11 things that ruined video games forever
It’s undeniable that video games are one of the most important and profitable entertainment mediums of the modern era. They’ve evolved from incredibly primitive, abstract experiences like Pong to fully immersive, realistic simulations that let you live a million fantasy lives. And, soon enough, Oculus Rift and other VR products will make them even more immersive.
You know what, though? Gaming could be even more awesome if different decisions had been made. You might not agree with all of them, but here are 11 “features” that ruined games forever.
Continues as a form of extortion
The first arcade game that let players continue where they left off was Fantasy in 1981, and it changed the way we interacted with games forever. Previously, arcade players had just a single quarter to do their best against the machine, and everybody was on the same level. But now, people with more money to spend could keep their game going longer, removing the skill barrier. It wasn’t long before continues were standard practice, and arcade titles likeDouble Dragon became artificially difficult to siphon money out of your pockets.
Celebrity game designers
The first company to give designers credit for their software was Activision, and in the decades since their founding, the cult of the “game designer” has only grown. The thing is, no one person is responsible for the success or failure of a big-budget game. That didn’t stop us from canonizing game developers as the celebrities of the industry. The nadir probably came in the late 90s with John Romero making you his bitch with Daikatana, but people like Peter Molyneux should make us very cautious of putting too much trust in any designer who puts their personality over their games.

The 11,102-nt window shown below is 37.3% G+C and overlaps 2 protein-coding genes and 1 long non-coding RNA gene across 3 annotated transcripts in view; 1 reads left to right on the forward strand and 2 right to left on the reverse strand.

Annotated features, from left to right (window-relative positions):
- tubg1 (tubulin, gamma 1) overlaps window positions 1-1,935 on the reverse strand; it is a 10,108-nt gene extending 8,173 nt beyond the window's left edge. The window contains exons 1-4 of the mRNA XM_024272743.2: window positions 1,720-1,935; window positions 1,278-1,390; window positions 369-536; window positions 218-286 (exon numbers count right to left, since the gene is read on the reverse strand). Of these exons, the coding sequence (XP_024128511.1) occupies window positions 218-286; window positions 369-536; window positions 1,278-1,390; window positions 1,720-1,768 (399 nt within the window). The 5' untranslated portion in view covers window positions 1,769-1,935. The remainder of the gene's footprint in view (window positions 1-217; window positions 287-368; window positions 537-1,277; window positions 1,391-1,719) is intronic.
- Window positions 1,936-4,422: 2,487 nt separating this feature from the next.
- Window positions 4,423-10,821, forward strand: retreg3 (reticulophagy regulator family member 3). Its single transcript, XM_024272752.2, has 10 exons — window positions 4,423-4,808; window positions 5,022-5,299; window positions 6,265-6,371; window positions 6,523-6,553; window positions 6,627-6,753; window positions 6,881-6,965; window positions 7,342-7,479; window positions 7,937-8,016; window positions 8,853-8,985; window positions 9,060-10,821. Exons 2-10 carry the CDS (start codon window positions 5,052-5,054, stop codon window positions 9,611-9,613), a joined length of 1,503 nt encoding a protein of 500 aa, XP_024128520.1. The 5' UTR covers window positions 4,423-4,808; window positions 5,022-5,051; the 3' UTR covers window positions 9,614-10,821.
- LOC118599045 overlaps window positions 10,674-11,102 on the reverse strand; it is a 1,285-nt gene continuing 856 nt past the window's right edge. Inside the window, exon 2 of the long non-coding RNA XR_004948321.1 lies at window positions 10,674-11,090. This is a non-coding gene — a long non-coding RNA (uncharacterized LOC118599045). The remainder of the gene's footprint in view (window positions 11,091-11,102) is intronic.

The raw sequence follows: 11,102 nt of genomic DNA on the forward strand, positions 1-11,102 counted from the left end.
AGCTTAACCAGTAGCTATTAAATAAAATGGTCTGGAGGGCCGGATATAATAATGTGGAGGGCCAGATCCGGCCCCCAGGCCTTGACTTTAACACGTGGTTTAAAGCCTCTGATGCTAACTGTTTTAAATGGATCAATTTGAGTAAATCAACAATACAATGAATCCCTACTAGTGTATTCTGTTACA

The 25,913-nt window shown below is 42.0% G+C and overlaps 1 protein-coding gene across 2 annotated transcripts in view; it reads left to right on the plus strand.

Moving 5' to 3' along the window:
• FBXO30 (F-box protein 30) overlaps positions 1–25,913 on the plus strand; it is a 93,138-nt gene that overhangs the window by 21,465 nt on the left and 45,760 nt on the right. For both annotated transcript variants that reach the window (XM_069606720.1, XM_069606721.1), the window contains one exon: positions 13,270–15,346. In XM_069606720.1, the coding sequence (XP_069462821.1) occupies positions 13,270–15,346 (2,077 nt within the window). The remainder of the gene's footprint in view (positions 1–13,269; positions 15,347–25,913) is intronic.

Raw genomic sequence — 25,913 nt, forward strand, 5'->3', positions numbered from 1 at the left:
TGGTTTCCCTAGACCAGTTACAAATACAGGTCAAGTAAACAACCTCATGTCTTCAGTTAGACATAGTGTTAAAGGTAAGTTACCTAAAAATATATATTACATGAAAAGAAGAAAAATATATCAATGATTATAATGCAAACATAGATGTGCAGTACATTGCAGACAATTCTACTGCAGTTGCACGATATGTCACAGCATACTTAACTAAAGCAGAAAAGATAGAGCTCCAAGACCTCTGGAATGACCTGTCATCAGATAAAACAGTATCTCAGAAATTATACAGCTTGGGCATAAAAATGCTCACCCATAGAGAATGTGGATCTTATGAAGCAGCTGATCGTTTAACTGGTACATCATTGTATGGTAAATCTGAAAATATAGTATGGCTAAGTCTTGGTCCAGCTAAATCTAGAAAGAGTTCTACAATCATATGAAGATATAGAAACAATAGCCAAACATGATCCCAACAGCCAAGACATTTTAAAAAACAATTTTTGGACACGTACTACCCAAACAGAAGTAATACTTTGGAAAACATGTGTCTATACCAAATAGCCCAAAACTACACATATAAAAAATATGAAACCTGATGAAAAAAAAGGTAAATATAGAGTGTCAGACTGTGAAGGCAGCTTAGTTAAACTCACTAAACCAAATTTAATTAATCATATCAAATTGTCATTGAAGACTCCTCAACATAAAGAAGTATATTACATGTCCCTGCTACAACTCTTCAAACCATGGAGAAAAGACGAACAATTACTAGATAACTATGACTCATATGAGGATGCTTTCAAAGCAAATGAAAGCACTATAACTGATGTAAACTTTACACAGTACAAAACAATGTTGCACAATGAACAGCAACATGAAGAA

As games got longer and more difficult, players wanted a way to step away and resume their progress later. The first Legend of Zelda introduced saving to console gamers, but PC players had been saving since 1981’s Zork, if not earlier. It wasn’t long before PC gamers got used to being able to save and reload at any opportunity. That’s all well and good, but one of the most important aspects of video game is using repetition to build skills. By saving and reloading obsessively — “save scumming,” as it’s sometimes known — we reduce games to weird, unpleasant trial-and-error experiences and take ourselves out of the flow state.
The whole point of video games is that they let you influence a living story with your own skill and decisions. So why is just about every game that hits the market now loaded down with non-interactive cutscenes that play the game for you? Pac-Man had brief animated segments in between sets of levels, which grew and grew until some games like Metal Gear Solid 4 have a staggering 71 minutes of cutscene. Let’s face it: many video game designers are lousy movie directors, and they should stick with what they know.
Quick time events
One of the biggest problems with video games is translating controller inputs into on-screen actions. It works out fine when your avatar only has to do a couple different things — jump and shoot, for instance — but the more complex the simulation becomes, the less adequate the amount of buttons you have at your disposal are. One way that developers have addressed this is with “quick time events,” which connect timed button presses with a variety of events. Arguably popularized in Yu Suzuki’s Shenmue, they’ve become an unavoidable part of most action games.
A game designer is, in many ways, like a God. He or she creates a little world with its own rules and inhabitants and then opens it up for gamers to explore. Part of the pleasure of gaming is diving into that new terrain and discovering what it has to offer. So when GameFAQs opened for business in 1995, it marked the end of an era for the medium. Instead of having to figure stuff out yourselves, you could just go on your computer and download a massive text file that spelled out where every secret was and spoiled every plot development. Why not just hire somebody to play the game for you in that case?